Stephanie Grace Whitson
About the Book
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In the days of President Lincoln, homesteading was an appealing prospect. The Homestead Act opened up the opportunity to any head of a household, who could claim 160 acres free of cost save a nominal fee, with the only requirements being to build a home without delay and make improvements to the land. In just five years, the government would give it to you free and clear, and in only 50, the opportunity would be gone. So it's interesting to think about the concept behind this novel, of a few brave women who set off toward wild Nebraska territory that none of them has ever seen, lured by the prospect of becoming independent landowners. They're serious about starting working farms without relying on matrimony to do it and have left everything behind for that dream.
The Ladies Emigration Society has been gathered by a devious man named Hamilton Drake, who has been spreading propaganda about free passage to the frontier for single females who are claiming land. Many are young and attractive, but they're being called "The Ladies Desperation Society" where they're headed. When the train car of women reaches Plum Grove, Nebraska, half refuse to go any further. Those who stay find that homesteading opportunities exist in many places, and here there are no bachelors lined up to harass and pick through them, nor to rob them of their dreams of doing something important themselves. The question then becomes: How will they survive now?
Those who stay in Plum Grove are Caroline, a beautiful, cultured Southern belle; Ruth and Jackson, wife and son of a deceased general; Hettie, a sickly woman with medical expertise; Zita and Ella, a mother-daughter pair who have pursued independence after Ella's failed relationship; Sally, a rugged girl who lacks refinement and delicacy; and Mavis, the most disagreeable member of the group. These women initially board in the immigrant house until they're ready to establish a home and here befriend Will and Martha Haywood, husband-wife managers of the immigrant house and the mercantile store. The couple has kindly welcomed them into the town and offered work and help in establishing a homestead. Before long, each woman has sorted out who will stay in town and who is dedicated to the dream of homesteading.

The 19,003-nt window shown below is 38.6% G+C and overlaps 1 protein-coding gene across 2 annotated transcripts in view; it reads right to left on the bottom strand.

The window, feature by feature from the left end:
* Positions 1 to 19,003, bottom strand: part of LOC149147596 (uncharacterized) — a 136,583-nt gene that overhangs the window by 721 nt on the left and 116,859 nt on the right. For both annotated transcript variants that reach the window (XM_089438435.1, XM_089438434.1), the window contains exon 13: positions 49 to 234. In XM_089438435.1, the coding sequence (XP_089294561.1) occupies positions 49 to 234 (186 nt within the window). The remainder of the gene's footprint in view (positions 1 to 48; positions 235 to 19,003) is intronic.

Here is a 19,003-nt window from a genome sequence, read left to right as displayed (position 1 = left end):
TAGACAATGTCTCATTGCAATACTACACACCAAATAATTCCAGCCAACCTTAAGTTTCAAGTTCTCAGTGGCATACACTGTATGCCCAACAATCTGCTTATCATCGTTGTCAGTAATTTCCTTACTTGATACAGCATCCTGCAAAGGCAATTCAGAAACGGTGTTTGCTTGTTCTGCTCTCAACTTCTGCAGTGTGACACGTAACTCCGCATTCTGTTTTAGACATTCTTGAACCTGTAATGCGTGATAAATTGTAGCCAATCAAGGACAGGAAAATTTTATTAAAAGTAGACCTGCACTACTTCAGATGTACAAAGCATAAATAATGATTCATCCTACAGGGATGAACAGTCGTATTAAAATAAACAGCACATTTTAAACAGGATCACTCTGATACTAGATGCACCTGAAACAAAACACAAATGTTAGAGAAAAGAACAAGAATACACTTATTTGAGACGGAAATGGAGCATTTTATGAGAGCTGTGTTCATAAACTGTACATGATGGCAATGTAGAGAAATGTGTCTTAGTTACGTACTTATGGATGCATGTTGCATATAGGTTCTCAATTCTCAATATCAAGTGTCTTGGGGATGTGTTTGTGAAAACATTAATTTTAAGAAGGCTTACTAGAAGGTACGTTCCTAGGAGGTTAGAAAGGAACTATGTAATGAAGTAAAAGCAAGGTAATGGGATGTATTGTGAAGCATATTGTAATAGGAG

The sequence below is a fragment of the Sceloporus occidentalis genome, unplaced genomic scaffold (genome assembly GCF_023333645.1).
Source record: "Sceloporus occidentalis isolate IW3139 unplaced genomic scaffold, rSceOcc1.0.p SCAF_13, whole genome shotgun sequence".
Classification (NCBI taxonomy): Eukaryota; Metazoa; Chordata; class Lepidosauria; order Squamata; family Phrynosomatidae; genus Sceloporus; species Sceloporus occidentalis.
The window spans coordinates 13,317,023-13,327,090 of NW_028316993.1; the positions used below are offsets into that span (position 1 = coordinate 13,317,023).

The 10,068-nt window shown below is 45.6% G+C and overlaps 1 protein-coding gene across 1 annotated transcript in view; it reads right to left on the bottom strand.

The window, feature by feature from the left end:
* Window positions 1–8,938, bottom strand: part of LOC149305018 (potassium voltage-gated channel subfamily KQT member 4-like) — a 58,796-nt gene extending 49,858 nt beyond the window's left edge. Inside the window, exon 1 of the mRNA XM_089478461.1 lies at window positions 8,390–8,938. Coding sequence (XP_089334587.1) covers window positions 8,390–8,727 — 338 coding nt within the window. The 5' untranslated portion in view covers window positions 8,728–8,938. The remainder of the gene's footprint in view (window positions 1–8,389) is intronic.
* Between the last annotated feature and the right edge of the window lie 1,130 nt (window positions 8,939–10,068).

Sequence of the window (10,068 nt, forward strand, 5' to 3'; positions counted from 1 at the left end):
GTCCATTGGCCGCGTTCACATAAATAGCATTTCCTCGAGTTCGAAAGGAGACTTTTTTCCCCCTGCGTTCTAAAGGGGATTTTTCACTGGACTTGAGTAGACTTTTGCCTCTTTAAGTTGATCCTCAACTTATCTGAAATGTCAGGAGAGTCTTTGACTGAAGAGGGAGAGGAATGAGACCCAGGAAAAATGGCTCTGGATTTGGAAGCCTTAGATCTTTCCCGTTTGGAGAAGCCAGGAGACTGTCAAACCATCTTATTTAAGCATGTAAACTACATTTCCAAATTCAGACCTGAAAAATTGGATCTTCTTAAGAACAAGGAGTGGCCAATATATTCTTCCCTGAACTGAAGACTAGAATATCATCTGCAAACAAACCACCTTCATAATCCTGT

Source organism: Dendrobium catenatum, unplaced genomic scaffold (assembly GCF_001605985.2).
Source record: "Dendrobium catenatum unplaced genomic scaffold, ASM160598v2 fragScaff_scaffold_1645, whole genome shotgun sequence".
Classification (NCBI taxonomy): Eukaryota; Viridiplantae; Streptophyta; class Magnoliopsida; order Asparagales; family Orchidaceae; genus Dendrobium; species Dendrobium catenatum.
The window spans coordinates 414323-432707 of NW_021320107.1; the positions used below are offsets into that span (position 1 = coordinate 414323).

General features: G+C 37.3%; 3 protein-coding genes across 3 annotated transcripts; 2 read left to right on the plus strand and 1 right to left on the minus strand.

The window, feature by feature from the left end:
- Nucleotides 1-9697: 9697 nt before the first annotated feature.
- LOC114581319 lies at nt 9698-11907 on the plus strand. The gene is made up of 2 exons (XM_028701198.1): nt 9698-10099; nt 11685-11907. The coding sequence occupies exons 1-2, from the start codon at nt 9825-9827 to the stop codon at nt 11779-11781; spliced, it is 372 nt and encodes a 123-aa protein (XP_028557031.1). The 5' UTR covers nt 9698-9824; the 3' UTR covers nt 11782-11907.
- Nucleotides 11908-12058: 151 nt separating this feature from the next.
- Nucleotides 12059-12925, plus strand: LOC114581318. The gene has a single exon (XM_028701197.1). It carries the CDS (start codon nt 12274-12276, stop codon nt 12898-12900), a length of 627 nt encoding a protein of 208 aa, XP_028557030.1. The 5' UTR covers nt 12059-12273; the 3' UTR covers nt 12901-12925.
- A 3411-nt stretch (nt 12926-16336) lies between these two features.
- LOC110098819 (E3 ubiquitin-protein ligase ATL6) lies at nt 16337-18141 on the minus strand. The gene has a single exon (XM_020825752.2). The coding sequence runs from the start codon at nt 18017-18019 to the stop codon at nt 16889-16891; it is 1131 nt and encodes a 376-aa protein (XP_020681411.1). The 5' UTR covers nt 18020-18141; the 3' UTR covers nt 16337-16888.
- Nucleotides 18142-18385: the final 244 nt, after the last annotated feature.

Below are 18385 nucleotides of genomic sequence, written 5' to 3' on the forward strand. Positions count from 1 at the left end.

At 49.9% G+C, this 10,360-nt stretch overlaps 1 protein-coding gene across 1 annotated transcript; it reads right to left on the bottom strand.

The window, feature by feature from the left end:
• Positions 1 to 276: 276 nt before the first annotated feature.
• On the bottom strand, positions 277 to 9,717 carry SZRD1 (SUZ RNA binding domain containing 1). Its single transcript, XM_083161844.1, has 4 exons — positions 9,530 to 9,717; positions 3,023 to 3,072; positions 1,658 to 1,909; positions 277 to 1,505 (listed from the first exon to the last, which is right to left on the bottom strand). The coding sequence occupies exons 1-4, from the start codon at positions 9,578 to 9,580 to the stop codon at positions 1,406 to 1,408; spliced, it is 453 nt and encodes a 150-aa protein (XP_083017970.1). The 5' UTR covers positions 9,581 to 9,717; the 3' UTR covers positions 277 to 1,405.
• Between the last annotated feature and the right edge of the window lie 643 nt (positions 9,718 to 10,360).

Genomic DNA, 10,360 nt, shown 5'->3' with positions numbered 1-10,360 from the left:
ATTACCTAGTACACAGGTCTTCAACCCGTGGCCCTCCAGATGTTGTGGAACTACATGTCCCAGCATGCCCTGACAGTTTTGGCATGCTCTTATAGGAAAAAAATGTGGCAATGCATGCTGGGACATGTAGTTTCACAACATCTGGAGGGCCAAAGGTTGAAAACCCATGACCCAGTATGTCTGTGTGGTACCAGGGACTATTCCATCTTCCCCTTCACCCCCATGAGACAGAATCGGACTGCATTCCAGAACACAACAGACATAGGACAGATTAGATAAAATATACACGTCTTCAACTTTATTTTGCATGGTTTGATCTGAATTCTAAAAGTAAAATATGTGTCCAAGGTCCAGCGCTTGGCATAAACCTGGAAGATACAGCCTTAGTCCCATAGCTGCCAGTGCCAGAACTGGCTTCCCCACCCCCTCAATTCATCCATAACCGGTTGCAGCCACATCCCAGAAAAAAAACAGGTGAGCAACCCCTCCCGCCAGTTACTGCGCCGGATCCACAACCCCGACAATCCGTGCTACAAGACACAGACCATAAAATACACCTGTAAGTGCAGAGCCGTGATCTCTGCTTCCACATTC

The ladies form a coalition where several settle together and share the responsibilities. In this way, they can manage a variety of livestock as well as many acres of crops. They've come up with a plan where four can legally gain their own land and then begin work building a communal sod house with the help of the community. Some of the helpful locals include bachelors Jeb Cooper, Lucas Gray and Matthew Ransom. In getting to know these men, the women seek to be seen as independent and tough-minded, yet friendly. In the process, however, some of them discover that they like a certain man a lot. They're newly reveling in their own independence and so are hesitant to admit it. But the bachelors too have their obstacles to overcome. With the strength of the attractions floating between them, it becomes a foregone conclusion that both sides will eventually have to give in.
SIXTEEN BRIDES has a large cast of characters, so introductions in the beginning seem a little overwhelming. But they take on their own personalities, and by the time they've claimed homesteads, you'll feel more attached to them and recognize independent roles in the story. Life on the prairie is interesting, and little details on this are sprinkled throughout the book. The romantic tension is excellent, and the highest dramatic point is reached when the prairie itself threatens both livelihoods and the lives of newly formed families. By that time, these courageous young women have made some lasting friendships and worked very hard. They learn firsthand about living through faith, not sight, and the point is made that all the blood, sweat and tears that go into creating a working homestead are a big part of what makes it so valuable to people.
This is moving fiction that will leave readers cheering for women's independence, touched to see the community come together, eager and breathless when the ladies are being wooed by the handsome locals, and finally relieved as each finds her own particular happiness in a place she never expected to look for it.
--- Reviewed by Melanie Smith
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